1. I try to think of comics like I think of movies. Look – it costs me (with wife) at least $25 to go to the movies these days in Manhattan. So a weeks worth of comics is also about $25. I may go to the movies and completely enjoy the movie and NEVER THINK ABOUT IT AGAIN FOR AS LONG AS I LIVE. So that’s $25 down the drain and gone for ever. I look at comics the same way. The vast majority will never inspire me to pick it up multiple times. So why keep it?

    Of recent stuff – Planet Hulk, Guardians of the Galaxy (Abnet & Lanning) and Deadpool 90’s run, minis and current stuff – I WILL KEEP and I WILL REREAD. There’ s nothing else I read that will be KEPT FOREVER. I’m holding onto The Massive and Manhattan Projects because I think they will garner a reread.

    Everything else gets given away or trashed. I wish there was an easier way – but again – out of site out of mind. I’ve still got longboxes that need to go. Anyone want to drop by for free comics?

    Now trades are another story – those are easier to keep – but still… I may never read some of them again. THEIR DAYS ARE NUMBERED.

    • This is very true. I may never read all of the books and comics that I own now for the first time, let alone read any of the comics that I’m storing ever again. Besides the influx of new material that I’m buying, the public library is getting almost everything that I’m not buying, and publishers keep reprinting old material that either A) I didn’t buy when it came out, or B) I didn’t get the chance, because it came out before I was born. I’m inundated. Swamped. Drowning. Adrift. Deluged.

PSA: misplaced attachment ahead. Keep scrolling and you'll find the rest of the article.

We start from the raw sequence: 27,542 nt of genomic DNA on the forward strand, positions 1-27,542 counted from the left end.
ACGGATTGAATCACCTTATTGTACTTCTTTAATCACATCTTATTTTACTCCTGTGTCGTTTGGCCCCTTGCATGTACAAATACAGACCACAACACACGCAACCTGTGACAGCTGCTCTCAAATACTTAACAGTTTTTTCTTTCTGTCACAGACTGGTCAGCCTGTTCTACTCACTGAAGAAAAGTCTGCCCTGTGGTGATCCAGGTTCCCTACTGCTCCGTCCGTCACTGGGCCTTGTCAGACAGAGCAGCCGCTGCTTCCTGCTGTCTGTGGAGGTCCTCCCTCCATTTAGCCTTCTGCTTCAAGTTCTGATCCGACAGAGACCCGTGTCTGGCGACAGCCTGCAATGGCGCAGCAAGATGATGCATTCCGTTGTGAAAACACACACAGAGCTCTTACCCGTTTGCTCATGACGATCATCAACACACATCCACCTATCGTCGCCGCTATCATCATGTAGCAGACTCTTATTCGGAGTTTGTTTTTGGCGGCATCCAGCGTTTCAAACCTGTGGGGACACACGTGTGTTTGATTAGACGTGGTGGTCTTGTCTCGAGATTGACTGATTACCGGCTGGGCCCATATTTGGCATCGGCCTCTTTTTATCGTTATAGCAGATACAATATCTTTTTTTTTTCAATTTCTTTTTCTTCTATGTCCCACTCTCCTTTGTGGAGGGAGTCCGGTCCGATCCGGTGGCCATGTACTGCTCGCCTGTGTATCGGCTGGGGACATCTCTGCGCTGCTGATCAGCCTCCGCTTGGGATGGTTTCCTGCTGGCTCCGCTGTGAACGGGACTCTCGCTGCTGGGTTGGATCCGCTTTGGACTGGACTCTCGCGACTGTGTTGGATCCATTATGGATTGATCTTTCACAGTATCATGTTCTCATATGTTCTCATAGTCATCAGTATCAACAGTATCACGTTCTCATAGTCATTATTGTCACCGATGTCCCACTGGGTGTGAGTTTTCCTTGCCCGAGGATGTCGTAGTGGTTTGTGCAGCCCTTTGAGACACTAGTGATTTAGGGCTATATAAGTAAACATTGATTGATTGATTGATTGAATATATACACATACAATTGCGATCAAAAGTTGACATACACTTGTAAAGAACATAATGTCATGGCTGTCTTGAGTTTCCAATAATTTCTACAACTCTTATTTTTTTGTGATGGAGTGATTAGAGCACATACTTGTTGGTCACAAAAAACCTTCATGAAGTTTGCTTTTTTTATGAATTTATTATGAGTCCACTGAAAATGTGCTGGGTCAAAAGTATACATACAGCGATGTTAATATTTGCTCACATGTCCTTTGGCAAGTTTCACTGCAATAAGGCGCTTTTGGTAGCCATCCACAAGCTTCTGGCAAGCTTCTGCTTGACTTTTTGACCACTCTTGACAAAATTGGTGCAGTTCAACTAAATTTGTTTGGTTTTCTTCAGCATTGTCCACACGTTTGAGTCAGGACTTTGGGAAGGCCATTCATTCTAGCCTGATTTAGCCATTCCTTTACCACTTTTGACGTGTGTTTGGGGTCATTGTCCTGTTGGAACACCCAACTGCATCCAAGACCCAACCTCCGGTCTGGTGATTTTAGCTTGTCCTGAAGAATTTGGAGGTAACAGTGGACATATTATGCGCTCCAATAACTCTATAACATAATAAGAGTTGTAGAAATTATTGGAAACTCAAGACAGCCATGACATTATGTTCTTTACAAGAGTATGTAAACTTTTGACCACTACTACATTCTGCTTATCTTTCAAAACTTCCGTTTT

There is simply no way to acquire, catalog, read and review every comic book that was ever printed anywhere and store a hard copy in my house. It was a hard lesson, but I finally learned it. Even “just the good stuff” is too big a pile to even contemplate.


    • in the past five years i can count the times that i’ve re-read something from my collection on one hand, and they were all trades/HC’s. I have so much stuff…i feel like my new comics get in the way of my bookshelf at times.

      My longboxes might wind up in that dumpster at some point.

    • I have trades I read again and again. My approach with single issues is to get the ones I want and then make my own hard binds, which again I re-read. I did a final collection of DCs flashpoint in single issue form, bound what I wanted and then switched to digital for DC. I still occasionally buy runs of single issues to follow a story arc from yesteryear, but again I buy these with the plan to bind. I buy trades if they aren’t in digital, but also look out for digital omnibus’s (omnibii?). Planetary came out as a decent digital omnibus recently, great for re visiting.